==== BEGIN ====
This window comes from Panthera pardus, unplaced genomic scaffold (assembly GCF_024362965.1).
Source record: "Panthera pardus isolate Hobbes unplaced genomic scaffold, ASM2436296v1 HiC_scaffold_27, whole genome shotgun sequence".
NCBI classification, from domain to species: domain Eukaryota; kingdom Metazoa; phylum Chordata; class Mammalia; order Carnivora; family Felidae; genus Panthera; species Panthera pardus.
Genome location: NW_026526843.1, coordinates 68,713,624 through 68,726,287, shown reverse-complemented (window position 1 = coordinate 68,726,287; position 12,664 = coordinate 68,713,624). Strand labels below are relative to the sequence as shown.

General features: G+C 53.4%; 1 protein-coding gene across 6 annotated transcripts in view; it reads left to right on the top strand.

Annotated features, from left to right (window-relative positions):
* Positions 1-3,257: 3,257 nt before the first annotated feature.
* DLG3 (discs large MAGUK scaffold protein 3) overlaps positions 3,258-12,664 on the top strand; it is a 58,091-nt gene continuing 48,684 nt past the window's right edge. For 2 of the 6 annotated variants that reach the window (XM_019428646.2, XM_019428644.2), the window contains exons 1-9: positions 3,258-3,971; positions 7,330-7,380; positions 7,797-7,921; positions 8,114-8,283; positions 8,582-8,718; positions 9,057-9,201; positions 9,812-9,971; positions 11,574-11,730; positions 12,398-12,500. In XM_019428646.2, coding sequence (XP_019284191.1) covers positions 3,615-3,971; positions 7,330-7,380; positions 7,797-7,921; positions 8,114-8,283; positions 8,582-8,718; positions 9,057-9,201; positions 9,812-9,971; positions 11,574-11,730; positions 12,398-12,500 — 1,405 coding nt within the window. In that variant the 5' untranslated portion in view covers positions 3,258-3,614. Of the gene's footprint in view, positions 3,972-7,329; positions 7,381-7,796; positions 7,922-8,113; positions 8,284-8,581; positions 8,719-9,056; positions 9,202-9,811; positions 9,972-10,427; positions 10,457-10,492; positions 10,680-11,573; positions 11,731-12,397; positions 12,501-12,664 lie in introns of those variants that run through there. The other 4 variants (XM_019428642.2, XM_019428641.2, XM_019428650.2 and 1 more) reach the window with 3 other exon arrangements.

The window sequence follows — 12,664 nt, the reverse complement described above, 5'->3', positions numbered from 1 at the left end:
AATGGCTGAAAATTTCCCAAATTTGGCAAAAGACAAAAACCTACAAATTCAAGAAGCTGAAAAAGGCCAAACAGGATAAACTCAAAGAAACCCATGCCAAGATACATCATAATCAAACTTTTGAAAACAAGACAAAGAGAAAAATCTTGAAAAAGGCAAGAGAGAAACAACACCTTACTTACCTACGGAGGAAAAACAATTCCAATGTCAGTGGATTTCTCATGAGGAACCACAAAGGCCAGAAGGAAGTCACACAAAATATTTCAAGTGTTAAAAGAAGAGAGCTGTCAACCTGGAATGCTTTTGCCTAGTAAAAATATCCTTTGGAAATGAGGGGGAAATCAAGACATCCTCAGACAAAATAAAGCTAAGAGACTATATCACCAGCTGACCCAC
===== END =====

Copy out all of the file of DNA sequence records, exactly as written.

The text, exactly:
This window comes from Panthera pardus, unplaced genomic scaffold (assembly GCF_024362965.1).
Source record: "Panthera pardus isolate Hobbes unplaced genomic scaffold, ASM2436296v1 HiC_scaffold_27, whole genome shotgun sequence".
NCBI classification, from domain to species: domain Eukaryota; kingdom Metazoa; phylum Chordata; class Mammalia; order Carnivora; family Felidae; genus Panthera; species Panthera pardus.
Genome location: NW_026526843.1, coordinates 68,713,624 through 68,726,287, shown reverse-complemented (window position 1 = coordinate 68,726,287; position 12,664 = coordinate 68,713,624). Strand labels below are relative to the sequence as shown.

General features: G+C 53.4%; 1 protein-coding gene across 6 annotated transcripts in view; it reads left to right on the top strand.

Annotated features, from left to right (window-relative positions):
* Positions 1-3,257: 3,257 nt before the first annotated feature.
* DLG3 (discs large MAGUK scaffold protein 3) overlaps positions 3,258-12,664 on the top strand; it is a 58,091-nt gene continuing 48,684 nt past the window's right edge. For 2 of the 6 annotated variants that reach the window (XM_019428646.2, XM_019428644.2), the window contains exons 1-9: positions 3,258-3,971; positions 7,330-7,380; positions 7,797-7,921; positions 8,114-8,283; positions 8,582-8,718; positions 9,057-9,201; positions 9,812-9,971; positions 11,574-11,730; positions 12,398-12,500. In XM_019428646.2, coding sequence (XP_019284191.1) covers positions 3,615-3,971; positions 7,330-7,380; positions 7,797-7,921; positions 8,114-8,283; positions 8,582-8,718; positions 9,057-9,201; positions 9,812-9,971; positions 11,574-11,730; positions 12,398-12,500 — 1,405 coding nt within the window. In that variant the 5' untranslated portion in view covers positions 3,258-3,614. Of the gene's footprint in view, positions 3,972-7,329; positions 7,381-7,796; positions 7,922-8,113; positions 8,284-8,581; positions 8,719-9,056; positions 9,202-9,811; positions 9,972-10,427; positions 10,457-10,492; positions 10,680-11,573; positions 11,731-12,397; positions 12,501-12,664 lie in introns of those variants that run through there. The other 4 variants (XM_019428642.2, XM_019428641.2, XM_019428650.2 and 1 more) reach the window with 3 other exon arrangements.

The window sequence follows — 12,664 nt, the reverse complement described above, 5'->3', positions numbered from 1 at the left end:
AATGGCTGAAAATTTCCCAAATTTGGCAAAAGACAAAAACCTACAAATTCAAGAAGCTGAAAAAGGCCAAACAGGATAAACTCAAAGAAACCCATGCCAAGATACATCATAATCAAACTTTTGAAAACAAGACAAAGAGAAAAATCTTGAAAAAGGCAAGAGAGAAACAACACCTTACTTACCTACGGAGGAAAAACAATTCCAATGTCAGTGGATTTCTCATGAGGAACCACAAAGGCCAGAAGGAAGTCACACAAAATATTTCAAGTGTTAAAAGAAGAGAGCTGTCAACCTGGAATGCTTTTGCCTAGTAAAAATATCCTTTGGAAATGAGGGGGAAATCAAGACATCCTCAGACAAAATAAAGCTAAGAGACTATATCACCAGCTGACCCAC